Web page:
The Biggest Problems You’ll Run into When Renovating an Old House

DATE: Jan, 6   COMMENTS: 0   AUTHOR: Allan Azarola

Older homes have a distinct charm, which is often the reason why we keep buying them in the first place. Some of the period architectural solutions like intricate windows or solid plaster walls are rarely seen in newer building. On the other hand, renovating these aging beauties often comes at a price and even some of the modest remodels require a solid preparation and planning. Here are some of the most common renovating issues you may encounter.

Outdated layouts

Features and floor plans of period houses are very different from what homebuyers are looking for today. Comfort and convenience features like a master bedroom with an attached bath and an extensive walk-in closet were not something an architect would visualize 100 years ago. The incredibly popular open-floor plans between the kitchen, dining room and the living room were unnecessary back then, because people of property had live-in staff who prepared and served their meals. To sum up, vintage houses had a room for every single purpose, hence the many room names that are lost today. So, with these outdated layouts, expanding a space or rearranging the floor plan can be both tricky and expensive, especially if load-bearing walls need to be torn down. Always consult an architect or a civil engineer before you ask builders for a quote.

Hard-to-get materials

It is only logical that older homes were constructed by different building standards and codes and often with totally different materials than today. Rooms were smaller, as every space had its function, doorways were narrower and bathtubs were smaller, too. On the other hand, if you want to preserve your old home’s charm, finding the renovating materials that will match the rest of the house may be challenging. There are also environmental issues to consider, as back in the time not much thought was given to sustainability. You may need solid wood-panelled doors and oak flooring, both of which are different from today’s standards and materials used for homes today. You’ll be able to save some money but also stay in the eco-friendly zone if you shop at architectural salvage stores and reused materials centres.

Repairing bad renovations

The older a home is, the more likely it has been renovated by its respective owners. There are also chances that these renovations didn’t always follow the original design of the house. In the worst-case scenario, the previous ‘improvements’ have been made with total disregard to the rest of the structure. For example pipes to bathroom additions may run exposed between the floors instead through the walls. Some of these issues become evident only when the renovation is well underway, so having a capable contractor who can deal with such poor renovation work is more than important. If the home you are looking to renovate has stayed in the family for generations, chances are that you won’t run into problems like this. However, if it has changed owners, prepare to budget 15 to 20% more for unexpected problems and repairs.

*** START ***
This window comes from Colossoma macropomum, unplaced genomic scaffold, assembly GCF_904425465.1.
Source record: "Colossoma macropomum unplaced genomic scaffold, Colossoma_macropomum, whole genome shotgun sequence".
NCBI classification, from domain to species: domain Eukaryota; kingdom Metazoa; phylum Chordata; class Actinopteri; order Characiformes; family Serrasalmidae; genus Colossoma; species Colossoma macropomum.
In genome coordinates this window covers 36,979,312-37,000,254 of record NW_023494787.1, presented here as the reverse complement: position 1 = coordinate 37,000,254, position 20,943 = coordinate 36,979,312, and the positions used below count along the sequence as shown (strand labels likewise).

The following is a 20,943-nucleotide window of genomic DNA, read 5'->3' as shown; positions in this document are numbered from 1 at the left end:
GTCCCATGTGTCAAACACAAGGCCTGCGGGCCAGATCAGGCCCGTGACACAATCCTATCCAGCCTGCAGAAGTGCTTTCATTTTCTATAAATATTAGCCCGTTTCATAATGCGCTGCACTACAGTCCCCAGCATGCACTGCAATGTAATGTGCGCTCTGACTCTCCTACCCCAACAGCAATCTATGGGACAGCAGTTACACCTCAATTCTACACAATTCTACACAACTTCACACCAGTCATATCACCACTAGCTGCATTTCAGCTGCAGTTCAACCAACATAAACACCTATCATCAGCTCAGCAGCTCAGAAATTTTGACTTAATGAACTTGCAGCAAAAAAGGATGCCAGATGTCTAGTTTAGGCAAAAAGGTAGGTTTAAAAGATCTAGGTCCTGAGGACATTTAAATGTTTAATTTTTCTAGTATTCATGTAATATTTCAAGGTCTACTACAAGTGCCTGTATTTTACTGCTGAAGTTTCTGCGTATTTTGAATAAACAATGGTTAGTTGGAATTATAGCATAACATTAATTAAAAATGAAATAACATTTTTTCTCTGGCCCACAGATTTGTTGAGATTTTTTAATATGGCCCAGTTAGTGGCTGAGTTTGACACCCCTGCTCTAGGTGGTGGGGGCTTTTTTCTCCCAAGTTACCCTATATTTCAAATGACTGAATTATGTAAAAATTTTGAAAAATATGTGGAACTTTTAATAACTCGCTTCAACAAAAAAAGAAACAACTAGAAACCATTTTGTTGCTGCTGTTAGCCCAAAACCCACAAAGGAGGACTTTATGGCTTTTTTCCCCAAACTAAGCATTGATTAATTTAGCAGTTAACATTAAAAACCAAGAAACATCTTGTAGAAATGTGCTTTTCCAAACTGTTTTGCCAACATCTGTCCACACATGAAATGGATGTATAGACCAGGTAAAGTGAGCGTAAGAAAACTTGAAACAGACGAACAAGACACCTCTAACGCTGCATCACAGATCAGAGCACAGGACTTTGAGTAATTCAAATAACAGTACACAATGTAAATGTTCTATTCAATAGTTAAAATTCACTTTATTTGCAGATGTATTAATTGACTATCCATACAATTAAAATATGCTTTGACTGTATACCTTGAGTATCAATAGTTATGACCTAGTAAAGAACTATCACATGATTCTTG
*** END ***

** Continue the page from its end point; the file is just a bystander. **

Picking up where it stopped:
Outdated utility lines

Older homes are often plagued by outdated electrical wiring and plumbing. Houses built prior to 1960s often have galvanized pipes for both home plumbing and sewer lines. These galvanized pipes, however, corrode over time and get clogged easily, so you’ll probably need to replace them with PVC or copper pipes. Aside from being inadequate for power ratings of today’s appliances, old electrical wiring can also be a safety hazard. Most homes from the Interwar period had wiring suitable only for electric lighting, and even something as small as a hair dryer can draw more power than the system can handle. The safest thing to do is to rewire the whole house with more reliable cables and groundings. However, if you run into problems, you can always rely on a 24 hour electrician service to sort it out.

Hazardous materials

According to health and safety standards from decades ago, lead and asbestos weren’t considered unsafe building materials. An old house will most likely have lead-based paintwork as well as asbestos in flooring, ductwork, ceilings and roofing. These materials aren’t harmful until disturbed, like during a renovation. Exposure to lead and asbestos dust can lead to severe medical problems, so it’s important to hire professionals who will detect, isolate and remove these materials from your construction. Afterwards, you can use more environmentally-friendly acryl paints and insulating materials.

When renovating an old house, you never know what hidden issue you may encounter. Although some of the renovation problems apply to newer homes as well, period buildings were made differently, with a different lifestyle on mind and with materials that were available and popular at the time. Still, if you are aware of potential problems, you’ll be able to establish a more realistic budget and timeframe to deal with them.

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